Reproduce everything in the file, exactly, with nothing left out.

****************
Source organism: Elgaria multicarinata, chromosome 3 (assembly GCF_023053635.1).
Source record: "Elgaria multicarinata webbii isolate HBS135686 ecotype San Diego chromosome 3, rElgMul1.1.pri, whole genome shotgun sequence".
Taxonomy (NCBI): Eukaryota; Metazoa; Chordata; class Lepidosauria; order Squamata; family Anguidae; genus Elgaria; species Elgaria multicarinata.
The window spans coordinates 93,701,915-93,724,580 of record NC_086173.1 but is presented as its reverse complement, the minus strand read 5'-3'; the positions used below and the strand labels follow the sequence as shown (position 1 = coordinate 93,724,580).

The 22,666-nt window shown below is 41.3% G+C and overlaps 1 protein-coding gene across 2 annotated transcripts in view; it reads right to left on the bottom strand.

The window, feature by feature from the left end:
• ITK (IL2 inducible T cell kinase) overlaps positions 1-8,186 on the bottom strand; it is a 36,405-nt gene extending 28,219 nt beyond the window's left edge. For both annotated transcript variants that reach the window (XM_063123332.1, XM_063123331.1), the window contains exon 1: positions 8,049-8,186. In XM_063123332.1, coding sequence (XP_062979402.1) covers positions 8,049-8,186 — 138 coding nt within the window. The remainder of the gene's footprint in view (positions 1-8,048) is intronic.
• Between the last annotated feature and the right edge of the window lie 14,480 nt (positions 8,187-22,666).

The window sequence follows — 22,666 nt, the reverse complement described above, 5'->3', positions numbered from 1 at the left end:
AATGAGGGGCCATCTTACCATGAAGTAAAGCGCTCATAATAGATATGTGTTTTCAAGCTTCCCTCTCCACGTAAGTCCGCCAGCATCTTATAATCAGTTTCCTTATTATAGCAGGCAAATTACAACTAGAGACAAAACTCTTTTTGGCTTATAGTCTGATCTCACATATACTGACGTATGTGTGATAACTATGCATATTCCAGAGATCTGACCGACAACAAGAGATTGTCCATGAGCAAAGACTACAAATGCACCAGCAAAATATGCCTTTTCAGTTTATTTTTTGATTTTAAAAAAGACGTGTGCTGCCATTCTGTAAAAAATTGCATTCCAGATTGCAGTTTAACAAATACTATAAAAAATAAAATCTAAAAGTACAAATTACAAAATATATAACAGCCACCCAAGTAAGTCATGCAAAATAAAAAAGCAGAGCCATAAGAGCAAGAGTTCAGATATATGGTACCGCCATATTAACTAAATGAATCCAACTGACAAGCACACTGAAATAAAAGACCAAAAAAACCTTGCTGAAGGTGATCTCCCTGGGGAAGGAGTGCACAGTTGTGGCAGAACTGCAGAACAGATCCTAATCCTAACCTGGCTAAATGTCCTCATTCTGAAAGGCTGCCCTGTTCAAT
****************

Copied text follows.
Source organism: Elgaria multicarinata, chromosome 3 (assembly GCF_023053635.1).
Source record: "Elgaria multicarinata webbii isolate HBS135686 ecotype San Diego chromosome 3, rElgMul1.1.pri, whole genome shotgun sequence".
Taxonomy (NCBI): Eukaryota; Metazoa; Chordata; class Lepidosauria; order Squamata; family Anguidae; genus Elgaria; species Elgaria multicarinata.
The window spans coordinates 93,701,915-93,724,580 of record NC_086173.1 but is presented as its reverse complement, the minus strand read 5'-3'; the positions used below and the strand labels follow the sequence as shown (position 1 = coordinate 93,724,580).

The 22,666-nt window shown below is 41.3% G+C and overlaps 1 protein-coding gene across 2 annotated transcripts in view; it reads right to left on the bottom strand.

The window, feature by feature from the left end:
• ITK (IL2 inducible T cell kinase) overlaps positions 1-8,186 on the bottom strand; it is a 36,405-nt gene extending 28,219 nt beyond the window's left edge. For both annotated transcript variants that reach the window (XM_063123332.1, XM_063123331.1), the window contains exon 1: positions 8,049-8,186. In XM_063123332.1, coding sequence (XP_062979402.1) covers positions 8,049-8,186 — 138 coding nt within the window. The remainder of the gene's footprint in view (positions 1-8,048) is intronic.
• Between the last annotated feature and the right edge of the window lie 14,480 nt (positions 8,187-22,666).

The window sequence follows — 22,666 nt, the reverse complement described above, 5'->3', positions numbered from 1 at the left end:
AATGAGGGGCCATCTTACCATGAAGTAAAGCGCTCATAATAGATATGTGTTTTCAAGCTTCCCTCTCCACGTAAGTCCGCCAGCATCTTATAATCAGTTTCCTTATTATAGCAGGCAAATTACAACTAGAGACAAAACTCTTTTTGGCTTATAGTCTGATCTCACATATACTGACGTATGTGTGATAACTATGCATATTCCAGAGATCTGACCGACAACAAGAGATTGTCCATGAGCAAAGACTACAAATGCACCAGCAAAATATGCCTTTTCAGTTTATTTTTTGATTTTAAAAAAGACGTGTGCTGCCATTCTGTAAAAAATTGCATTCCAGATTGCAGTTTAACAAATACTATAAAAAATAAAATCTAAAAGTACAAATTACAAAATATATAACAGCCACCCAAGTAAGTCATGCAAAATAAAAAAGCAGAGCCATAAGAGCAAGAGTTCAGATATATGGTACCGCCATATTAACTAAATGAATCCAACTGACAAGCACACTGAAATAAAAGACCAAAAAAACCTTGCTGAAGGTGATCTCCCTGGGGAAGGAGTGCACAGTTGTGGCAGAACTGCAGAACAGATCCTAATCCTAACCTGGCTAAATGTCCTCATTCTGAAAGGCTGCCCTGTTCAAT